Days of heavy rains in southern Japan have triggered devastating landslides and flash floods, killing nearly 60 people. About 3.6 million people have been advised to leave their homes across the country.
Heavy rains continued to batter large parts of Japan's southern region on Wednesday, causing rivers to burst their banks and hillsides to collapse.
Authorities said Wednesday that torrential rain was now pounding central Japan, with the Japan Meteorological Agency (JMA) issuing warnings for Gifu and Nagano prefectures.
The heavy rainfall, which began early Saturday in southern Japan, was moving toward the northeastern parts of the country.
"In these areas, heavy rains are at an unprecedented level," a JMA official said. "Especially in areas designated as high risk for landslides and flooding, the possibility is extremely high that some kind of disaster is already happening," he warned.
At least 58 people have died in several days of flooding and mudslides – most of them in the hardest-hit Kumamoto prefecture. Several casualties were reported in Fukuoka, a prefecture on Kyushu, Japan's third-largest island. The death toll was expected to rise.
Search and rescue operations continued in Kumamoto, where 14 people are reportedly missing. Tens of thousands of troops, police and other rescue workers have been mobilized to carry out these operations, which have been severely hampered by the rains, flooding, mudslides and disrupted communications.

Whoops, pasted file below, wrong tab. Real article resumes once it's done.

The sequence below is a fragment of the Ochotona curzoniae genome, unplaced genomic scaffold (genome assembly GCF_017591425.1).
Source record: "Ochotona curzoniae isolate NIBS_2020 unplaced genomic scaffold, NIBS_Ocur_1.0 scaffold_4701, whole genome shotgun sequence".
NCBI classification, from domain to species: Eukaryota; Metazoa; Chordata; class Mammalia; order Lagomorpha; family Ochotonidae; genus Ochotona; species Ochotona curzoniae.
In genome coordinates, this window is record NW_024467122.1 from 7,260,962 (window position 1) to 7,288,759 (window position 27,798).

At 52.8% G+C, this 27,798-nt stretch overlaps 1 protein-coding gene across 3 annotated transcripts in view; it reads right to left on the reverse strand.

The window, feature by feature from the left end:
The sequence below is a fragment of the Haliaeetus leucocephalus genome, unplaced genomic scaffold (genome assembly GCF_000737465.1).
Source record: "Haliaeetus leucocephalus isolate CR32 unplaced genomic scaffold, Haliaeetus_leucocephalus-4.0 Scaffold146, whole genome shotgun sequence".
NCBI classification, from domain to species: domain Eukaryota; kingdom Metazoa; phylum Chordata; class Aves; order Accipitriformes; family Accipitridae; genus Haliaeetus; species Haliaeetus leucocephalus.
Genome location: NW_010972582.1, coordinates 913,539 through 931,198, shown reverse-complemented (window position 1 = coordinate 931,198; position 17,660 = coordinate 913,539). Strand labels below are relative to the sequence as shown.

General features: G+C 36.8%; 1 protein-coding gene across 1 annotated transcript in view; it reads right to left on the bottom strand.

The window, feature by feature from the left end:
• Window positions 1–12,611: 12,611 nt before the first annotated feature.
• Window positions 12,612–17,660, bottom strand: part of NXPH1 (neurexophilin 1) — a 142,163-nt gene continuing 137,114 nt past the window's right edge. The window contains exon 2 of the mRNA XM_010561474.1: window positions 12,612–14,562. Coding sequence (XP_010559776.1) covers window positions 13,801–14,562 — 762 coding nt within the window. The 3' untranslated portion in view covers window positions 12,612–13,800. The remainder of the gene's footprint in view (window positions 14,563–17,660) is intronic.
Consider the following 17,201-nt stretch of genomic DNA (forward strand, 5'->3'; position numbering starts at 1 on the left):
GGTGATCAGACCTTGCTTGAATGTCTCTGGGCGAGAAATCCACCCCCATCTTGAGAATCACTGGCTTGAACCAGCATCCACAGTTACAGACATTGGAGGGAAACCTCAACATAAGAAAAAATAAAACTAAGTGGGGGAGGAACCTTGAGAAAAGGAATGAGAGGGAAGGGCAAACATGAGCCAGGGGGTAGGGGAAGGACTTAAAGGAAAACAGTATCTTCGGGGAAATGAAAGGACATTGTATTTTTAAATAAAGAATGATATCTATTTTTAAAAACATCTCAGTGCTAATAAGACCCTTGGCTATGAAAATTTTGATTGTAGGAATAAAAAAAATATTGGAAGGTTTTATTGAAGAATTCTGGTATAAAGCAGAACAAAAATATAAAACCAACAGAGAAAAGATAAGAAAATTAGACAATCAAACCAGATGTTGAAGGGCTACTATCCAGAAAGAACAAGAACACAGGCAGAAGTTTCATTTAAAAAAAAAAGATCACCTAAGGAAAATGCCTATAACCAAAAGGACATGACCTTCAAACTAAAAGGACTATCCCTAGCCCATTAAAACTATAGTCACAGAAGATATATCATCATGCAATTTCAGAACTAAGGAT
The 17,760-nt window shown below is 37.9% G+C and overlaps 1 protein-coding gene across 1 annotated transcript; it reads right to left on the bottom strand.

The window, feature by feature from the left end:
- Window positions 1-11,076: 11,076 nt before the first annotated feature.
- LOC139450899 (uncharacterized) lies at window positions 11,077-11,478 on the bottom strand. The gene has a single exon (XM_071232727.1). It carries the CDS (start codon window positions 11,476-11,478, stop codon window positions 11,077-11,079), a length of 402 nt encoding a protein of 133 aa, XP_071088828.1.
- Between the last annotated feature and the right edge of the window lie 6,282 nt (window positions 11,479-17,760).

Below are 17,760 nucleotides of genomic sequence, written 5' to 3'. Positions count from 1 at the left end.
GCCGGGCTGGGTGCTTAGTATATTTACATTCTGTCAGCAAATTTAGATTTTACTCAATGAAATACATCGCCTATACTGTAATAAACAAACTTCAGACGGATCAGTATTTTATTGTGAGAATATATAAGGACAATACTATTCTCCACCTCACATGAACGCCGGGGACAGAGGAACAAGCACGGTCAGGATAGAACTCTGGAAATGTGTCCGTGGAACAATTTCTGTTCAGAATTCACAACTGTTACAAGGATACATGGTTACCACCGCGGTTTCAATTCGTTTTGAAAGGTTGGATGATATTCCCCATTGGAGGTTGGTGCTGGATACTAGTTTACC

The Japanese government also advised some 3.6 million people across the country to evacuate their homes and move to safer places.
Read more: Japan flooding: Millions advised to evacuate
Risk of COVID-19 infection
Authorities admit the coronavirus has complicated evacuation efforts in the most-affected parts.
Some people prefer to sleep in cars rather than risk infection at shelters, according to local media. At some facilities, people have set up cardboard walls to separate families and try to reduce the risk of catching the virus.
Kazuhiro Tateda, president of the Japan Association of Infectious Diseases and a member of the committee set up by the government to combat the spread of the coronavirus, says there is good reason to be worried about the virus.
"We are extremely concerned because people who are living in these emergency facilities will have to live close to each other, potentially for a prolonged length of time – and that's a big problem," he told DW.
"The one good thing is that until now, we have not seen a large number of coronavirus cases so it's not like the situation in Tokyo," he said.
Japan has so far recorded over 20,000 coronavirus cases and nearly 1,000 related deaths, but there has been an uptick in COVID-19 cases in recent days. Health authorities in Tokyo reported 106 new infections on Tuesday, the sixth consecutive day that the count has been above the 100 threshold.
shs/rs (AP, AFP)